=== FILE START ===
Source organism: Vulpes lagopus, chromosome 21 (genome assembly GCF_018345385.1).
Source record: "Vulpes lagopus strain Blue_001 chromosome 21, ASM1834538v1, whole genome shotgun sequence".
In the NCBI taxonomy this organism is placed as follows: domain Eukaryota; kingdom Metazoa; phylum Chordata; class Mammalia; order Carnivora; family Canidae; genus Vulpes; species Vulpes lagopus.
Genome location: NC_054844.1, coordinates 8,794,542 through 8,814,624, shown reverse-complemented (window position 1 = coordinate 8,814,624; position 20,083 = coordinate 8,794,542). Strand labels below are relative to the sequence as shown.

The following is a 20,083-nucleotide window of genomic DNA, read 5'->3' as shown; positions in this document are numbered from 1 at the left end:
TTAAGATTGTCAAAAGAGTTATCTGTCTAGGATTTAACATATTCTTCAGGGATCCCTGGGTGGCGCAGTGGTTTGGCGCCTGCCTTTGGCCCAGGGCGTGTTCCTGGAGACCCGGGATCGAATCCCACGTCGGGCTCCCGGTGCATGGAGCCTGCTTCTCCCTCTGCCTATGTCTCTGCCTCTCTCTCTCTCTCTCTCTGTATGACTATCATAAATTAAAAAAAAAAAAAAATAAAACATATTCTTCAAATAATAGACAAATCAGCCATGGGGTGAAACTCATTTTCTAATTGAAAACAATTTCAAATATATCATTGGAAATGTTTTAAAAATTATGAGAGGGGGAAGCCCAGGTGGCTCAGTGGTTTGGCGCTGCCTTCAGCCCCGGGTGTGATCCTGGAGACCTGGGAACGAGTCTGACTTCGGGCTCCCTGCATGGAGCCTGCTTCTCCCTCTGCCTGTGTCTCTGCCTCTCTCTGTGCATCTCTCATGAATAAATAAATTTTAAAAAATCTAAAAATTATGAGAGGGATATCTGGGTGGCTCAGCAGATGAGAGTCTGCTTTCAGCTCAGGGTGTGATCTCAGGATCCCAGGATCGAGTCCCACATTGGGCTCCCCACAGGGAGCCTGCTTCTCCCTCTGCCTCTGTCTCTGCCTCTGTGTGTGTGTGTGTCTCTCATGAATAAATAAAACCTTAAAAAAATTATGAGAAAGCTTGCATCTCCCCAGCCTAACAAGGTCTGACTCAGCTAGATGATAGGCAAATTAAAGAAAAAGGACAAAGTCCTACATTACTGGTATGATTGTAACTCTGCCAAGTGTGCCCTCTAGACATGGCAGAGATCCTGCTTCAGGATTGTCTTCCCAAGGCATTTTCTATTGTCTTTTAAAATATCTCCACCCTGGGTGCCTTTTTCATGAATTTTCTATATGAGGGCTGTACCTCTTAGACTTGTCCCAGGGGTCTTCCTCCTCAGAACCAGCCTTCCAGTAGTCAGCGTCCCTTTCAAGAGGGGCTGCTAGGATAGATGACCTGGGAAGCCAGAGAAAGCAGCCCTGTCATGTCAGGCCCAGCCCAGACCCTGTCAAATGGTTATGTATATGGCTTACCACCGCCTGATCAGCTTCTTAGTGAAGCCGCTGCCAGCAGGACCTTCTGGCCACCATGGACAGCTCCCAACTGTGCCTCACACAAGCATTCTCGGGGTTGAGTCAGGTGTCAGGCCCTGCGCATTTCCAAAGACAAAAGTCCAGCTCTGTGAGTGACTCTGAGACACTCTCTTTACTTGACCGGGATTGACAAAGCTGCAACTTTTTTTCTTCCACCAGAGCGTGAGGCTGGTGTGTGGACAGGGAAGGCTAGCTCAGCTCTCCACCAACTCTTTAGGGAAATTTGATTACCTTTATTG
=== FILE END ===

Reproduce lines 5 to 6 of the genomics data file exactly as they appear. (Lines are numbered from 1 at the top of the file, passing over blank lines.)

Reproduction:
The following is a 20,083-nucleotide window of genomic DNA, read 5'->3' as shown; positions in this document are numbered from 1 at the left end:
TTAAGATTGTCAAAAGAGTTATCTGTCTAGGATTTAACATATTCTTCAGGGATCCCTGGGTGGCGCAGTGGTTTGGCGCCTGCCTTTGGCCCAGGGCGTGTTCCTGGAGACCCGGGATCGAATCCCACGTCGGGCTCCCGGTGCATGGAGCCTGCTTCTCCCTCTGCCTATGTCTCTGCCTCTCTCTCTCTCTCTCTCTGTATGACTATCATAAATTAAAAAAAAAAAAAAATAAAACATATTCTTCAAATAATAGACAAATCAGCCATGGGGTGAAACTCATTTTCTAATTGAAAACAATTTCAAATATATCATTGGAAATGTTTTAAAAATTATGAGAGGGGGAAGCCCAGGTGGCTCAGTGGTTTGGCGCTGCCTTCAGCCCCGGGTGTGATCCTGGAGACCTGGGAACGAGTCTGACTTCGGGCTCCCTGCATGGAGCCTGCTTCTCCCTCTGCCTGTGTCTCTGCCTCTCTCTGTGCATCTCTCATGAATAAATAAATTTTAAAAAATCTAAAAATTATGAGAGGGATATCTGGGTGGCTCAGCAGATGAGAGTCTGCTTTCAGCTCAGGGTGTGATCTCAGGATCCCAGGATCGAGTCCCACATTGGGCTCCCCACAGGGAGCCTGCTTCTCCCTCTGCCTCTGTCTCTGCCTCTGTGTGTGTGTGTGTCTCTCATGAATAAATAAAACCTTAAAAAAATTATGAGAAAGCTTGCATCTCCCCAGCCTAACAAGGTCTGACTCAGCTAGATGATAGGCAAATTAAAGAAAAAGGACAAAGTCCTACATTACTGGTATGATTGTAACTCTGCCAAGTGTGCCCTCTAGACATGGCAGAGATCCTGCTTCAGGATTGTCTTCCCAAGGCATTTTCTATTGTCTTTTAAAATATCTCCACCCTGGGTGCCTTTTTCATGAATTTTCTATATGAGGGCTGTACCTCTTAGACTTGTCCCAGGGGTCTTCCTCCTCAGAACCAGCCTTCCAGTAGTCAGCGTCCCTTTCAAGAGGGGCTGCTAGGATAGATGACCTGGGAAGCCAGAGAAAGCAGCCCTGTCATGTCAGGCCCAGCCCAGACCCTGTCAAATGGTTATGTATATGGCTTACCACCGCCTGATCAGCTTCTTAGTGAAGCCGCTGCCAGCAGGACCTTCTGGCCACCATGGACAGCTCCCAACTGTGCCTCACACAAGCATTCTCGGGGTTGAGTCAGGTGTCAGGCCCTGCGCATTTCCAAAGACAAAAGTCCAGCTCTGTGAGTGACTCTGAGACACTCTCTTTACTTGACCGGGATTGACAAAGCTGCAACTTTTTTTCTTCCACCAGAGCGTGAGGCTGGTGTGTGGACAGGGAAGGCTAGCTCAGCTCTCCACCAACTCTTTAGGGAAATTTGATTACCTTTATTG